Readings used during Qigong at Cowdray Hall on Saturday, March 7th 2020:
The reading was heavily edited to allow the spoken word to flow more freely.
Miming a tea ceremony . . . & the old village (p161) from A Zen Wave by Robert Aitken
Once, as a young Zen student, I visited my teacher’s tea hut in Kyoto. We had no utensils with us, so we mimed the ceremony. As I drank the tea of no-taste, the teacher asked, “How old is that bowl?”
I replied, “It is so old, I cannot remember its age.” Though praised for my answer, at the time I had no understanding of its significance. It is with the old that we touch the timeless, the dimension that is neither old or new.
The true cause of distress — in Japan, in the United States, and everywhere — lies in the sense of losing the ancient. Loss of the ancient means loss of the realisation of the timeless in the present time, whenever an old tree is cut, whenever a landmark is razed.
The village is old;
Without a persimmon tree.
“Old village” is an idiom that strikes a deep chord in all Japanese, even today. It refers to the ancestral home, perhaps the place where one was born, perhaps not, but certainly the place of one’s personal roots. When such places are destroyed, the roots of the individual wither. In this haiku, the author Basho comes across a truly ancient village, each house with its own full grown persimmon tree. With an experience of the ancient, he is in touch with the timeless.
Readings used during Qigong at Cowdray Hall on Saturday, February 1st 2020:
These readings arose from plan and serendipity.
I had planned to read some haikus from Robert Aitken’s book, only one was read. Instead I was led to to passages on the theme of every act being a rite or ceremony, “a life-and-death matter of awareness.” (Thich Nhat Hanh, The Miracle of Being Awake)
Then a chance encounter with a bookshelf led me to this wonderfully tongue-in-cheek parable.
PS: An additional haiku that chose not to be read has been added.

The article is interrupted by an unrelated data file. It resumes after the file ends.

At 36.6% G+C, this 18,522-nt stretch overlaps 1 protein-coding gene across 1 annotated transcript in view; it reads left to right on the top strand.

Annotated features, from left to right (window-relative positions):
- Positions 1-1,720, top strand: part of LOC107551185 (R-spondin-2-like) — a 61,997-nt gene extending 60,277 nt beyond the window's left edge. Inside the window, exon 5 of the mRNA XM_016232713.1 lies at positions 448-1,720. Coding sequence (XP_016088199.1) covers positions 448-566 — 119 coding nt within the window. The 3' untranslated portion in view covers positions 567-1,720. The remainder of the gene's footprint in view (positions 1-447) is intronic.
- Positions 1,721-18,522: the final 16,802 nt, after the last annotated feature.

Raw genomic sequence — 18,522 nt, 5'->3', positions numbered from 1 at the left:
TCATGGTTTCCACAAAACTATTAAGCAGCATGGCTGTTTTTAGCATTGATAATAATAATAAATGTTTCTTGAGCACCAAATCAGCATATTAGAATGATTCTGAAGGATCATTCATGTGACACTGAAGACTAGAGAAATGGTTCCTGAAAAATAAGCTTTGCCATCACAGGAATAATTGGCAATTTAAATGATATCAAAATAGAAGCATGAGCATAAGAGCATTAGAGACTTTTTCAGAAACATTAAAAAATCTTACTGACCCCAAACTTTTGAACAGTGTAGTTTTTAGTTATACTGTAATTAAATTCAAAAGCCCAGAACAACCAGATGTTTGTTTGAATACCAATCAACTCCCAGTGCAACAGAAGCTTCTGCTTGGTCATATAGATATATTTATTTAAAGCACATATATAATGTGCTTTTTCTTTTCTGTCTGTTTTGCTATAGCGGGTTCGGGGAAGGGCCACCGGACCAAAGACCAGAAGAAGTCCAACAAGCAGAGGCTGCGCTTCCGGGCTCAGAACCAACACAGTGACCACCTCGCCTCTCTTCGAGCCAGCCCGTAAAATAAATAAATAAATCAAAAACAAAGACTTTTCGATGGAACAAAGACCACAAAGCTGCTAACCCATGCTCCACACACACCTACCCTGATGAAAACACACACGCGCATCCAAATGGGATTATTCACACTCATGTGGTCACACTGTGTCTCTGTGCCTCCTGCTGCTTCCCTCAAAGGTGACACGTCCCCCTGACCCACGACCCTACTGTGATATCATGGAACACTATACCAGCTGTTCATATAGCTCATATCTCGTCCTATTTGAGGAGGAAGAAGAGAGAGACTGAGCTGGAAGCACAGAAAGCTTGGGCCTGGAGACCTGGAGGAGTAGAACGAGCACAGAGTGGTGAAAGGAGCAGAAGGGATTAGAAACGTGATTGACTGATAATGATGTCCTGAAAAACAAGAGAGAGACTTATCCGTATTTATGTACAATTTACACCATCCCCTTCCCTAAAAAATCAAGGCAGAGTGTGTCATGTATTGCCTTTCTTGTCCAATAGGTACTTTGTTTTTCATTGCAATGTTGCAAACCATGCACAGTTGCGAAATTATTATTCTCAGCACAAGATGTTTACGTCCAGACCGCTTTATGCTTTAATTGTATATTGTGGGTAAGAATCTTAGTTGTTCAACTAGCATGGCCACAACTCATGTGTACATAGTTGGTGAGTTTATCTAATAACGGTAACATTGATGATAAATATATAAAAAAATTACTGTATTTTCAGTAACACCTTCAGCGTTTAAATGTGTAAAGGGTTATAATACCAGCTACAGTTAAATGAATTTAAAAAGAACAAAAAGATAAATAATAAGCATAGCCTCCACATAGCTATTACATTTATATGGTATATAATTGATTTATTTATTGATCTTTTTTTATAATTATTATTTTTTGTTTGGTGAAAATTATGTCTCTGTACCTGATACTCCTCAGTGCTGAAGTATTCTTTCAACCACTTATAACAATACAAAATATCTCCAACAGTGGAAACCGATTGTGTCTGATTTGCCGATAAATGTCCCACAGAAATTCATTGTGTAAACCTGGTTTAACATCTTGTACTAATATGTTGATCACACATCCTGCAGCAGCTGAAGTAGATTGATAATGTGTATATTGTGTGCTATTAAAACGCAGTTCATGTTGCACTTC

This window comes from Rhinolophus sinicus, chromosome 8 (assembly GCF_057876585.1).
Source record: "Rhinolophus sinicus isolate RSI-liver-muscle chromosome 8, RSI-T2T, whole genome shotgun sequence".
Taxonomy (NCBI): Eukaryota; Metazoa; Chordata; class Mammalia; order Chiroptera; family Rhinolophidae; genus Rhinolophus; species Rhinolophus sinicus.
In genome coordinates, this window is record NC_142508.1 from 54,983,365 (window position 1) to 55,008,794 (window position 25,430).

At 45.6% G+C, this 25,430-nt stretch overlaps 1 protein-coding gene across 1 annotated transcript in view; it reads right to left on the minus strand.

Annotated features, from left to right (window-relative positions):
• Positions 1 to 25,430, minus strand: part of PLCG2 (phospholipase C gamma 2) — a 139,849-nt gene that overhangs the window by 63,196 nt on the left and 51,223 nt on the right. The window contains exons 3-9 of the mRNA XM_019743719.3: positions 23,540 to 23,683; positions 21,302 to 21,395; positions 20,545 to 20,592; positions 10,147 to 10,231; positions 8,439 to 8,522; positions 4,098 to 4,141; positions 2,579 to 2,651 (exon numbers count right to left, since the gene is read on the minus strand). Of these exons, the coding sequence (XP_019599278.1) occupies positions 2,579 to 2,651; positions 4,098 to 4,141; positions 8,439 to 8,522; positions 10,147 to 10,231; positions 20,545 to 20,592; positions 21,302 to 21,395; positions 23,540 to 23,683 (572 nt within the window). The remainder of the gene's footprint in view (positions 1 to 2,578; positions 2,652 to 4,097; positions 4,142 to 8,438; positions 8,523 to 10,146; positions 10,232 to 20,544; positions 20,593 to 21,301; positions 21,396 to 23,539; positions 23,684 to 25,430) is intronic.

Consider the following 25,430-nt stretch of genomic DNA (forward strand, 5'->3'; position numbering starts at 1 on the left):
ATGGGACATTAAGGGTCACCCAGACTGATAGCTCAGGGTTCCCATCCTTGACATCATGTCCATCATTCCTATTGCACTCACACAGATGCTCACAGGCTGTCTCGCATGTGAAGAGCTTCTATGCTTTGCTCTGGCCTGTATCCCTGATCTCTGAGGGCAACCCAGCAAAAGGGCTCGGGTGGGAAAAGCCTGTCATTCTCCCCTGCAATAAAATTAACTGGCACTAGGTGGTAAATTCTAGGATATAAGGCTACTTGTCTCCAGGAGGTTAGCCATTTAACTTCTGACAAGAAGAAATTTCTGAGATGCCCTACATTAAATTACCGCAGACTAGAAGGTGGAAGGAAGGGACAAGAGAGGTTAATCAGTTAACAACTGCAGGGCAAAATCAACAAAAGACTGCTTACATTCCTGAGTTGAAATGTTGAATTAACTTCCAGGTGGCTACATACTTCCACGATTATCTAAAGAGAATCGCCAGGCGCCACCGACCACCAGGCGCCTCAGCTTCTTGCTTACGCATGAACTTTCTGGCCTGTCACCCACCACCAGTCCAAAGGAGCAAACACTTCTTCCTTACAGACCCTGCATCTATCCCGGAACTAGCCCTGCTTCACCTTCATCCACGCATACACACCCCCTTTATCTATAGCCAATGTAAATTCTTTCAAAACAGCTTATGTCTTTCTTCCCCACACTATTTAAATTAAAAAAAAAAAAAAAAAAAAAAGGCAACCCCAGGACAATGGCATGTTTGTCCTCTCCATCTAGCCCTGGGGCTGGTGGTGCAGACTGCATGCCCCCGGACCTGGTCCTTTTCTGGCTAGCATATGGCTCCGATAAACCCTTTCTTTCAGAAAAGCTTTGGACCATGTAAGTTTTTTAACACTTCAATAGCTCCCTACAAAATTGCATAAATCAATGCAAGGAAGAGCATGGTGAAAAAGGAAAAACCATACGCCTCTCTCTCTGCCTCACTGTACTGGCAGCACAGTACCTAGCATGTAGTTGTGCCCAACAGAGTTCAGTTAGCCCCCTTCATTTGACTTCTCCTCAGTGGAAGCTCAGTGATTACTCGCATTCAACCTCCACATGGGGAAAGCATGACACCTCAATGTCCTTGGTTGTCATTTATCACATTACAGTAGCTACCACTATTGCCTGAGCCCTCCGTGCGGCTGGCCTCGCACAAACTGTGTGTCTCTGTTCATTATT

The Fish & the Water, taken from The Magic Monastery by Idries Shah
A fish is the worst source of information on water.
It does not know that water is there when it is present, and only becomes agitated by its absence.
Even when deprived of it, the fish does not know what his problem is - only that he feels bad, even desperate.
There is a fable about fish. They sat that when a fishes scooped out of the water and lies gasping on the bank, he regards his misfortunes as stemming from anything and everything that he can think of. Sometimes he fights, sometimes he gives up. Sometimes he thinks that he should fight the trees, the grass, even the mud, as authors of his misfortunes. But it only by accident that he ever flips back into the water. When he does he thinks how clever he has been. Generally, however, he dies.
Fish never see the net of know the hook. At best they blame the worm on the hook, the ropes to which the net is attached.
How sad to be a fish! How fortunate to be a man!
“I’m a fire engine . . . (p156), taken from A Zen Wave by Robert Aitken
“I’m a fire engine!” shouts the child, “RRRrrr!” We hold ears and smile patronisingly, imprisoned in our plans for the future and our memories of the past. Another time, we perhaps scold the child for dawdling over breakfast, when actually she is noticing carefully the difference each bite makes upon a brown island of cereal in a sea of white milk.
Haikus by Basho, taken from A Zen Wave
How cool —
A noonday nap
With feet against the wall
How many, many things
They bring to mind —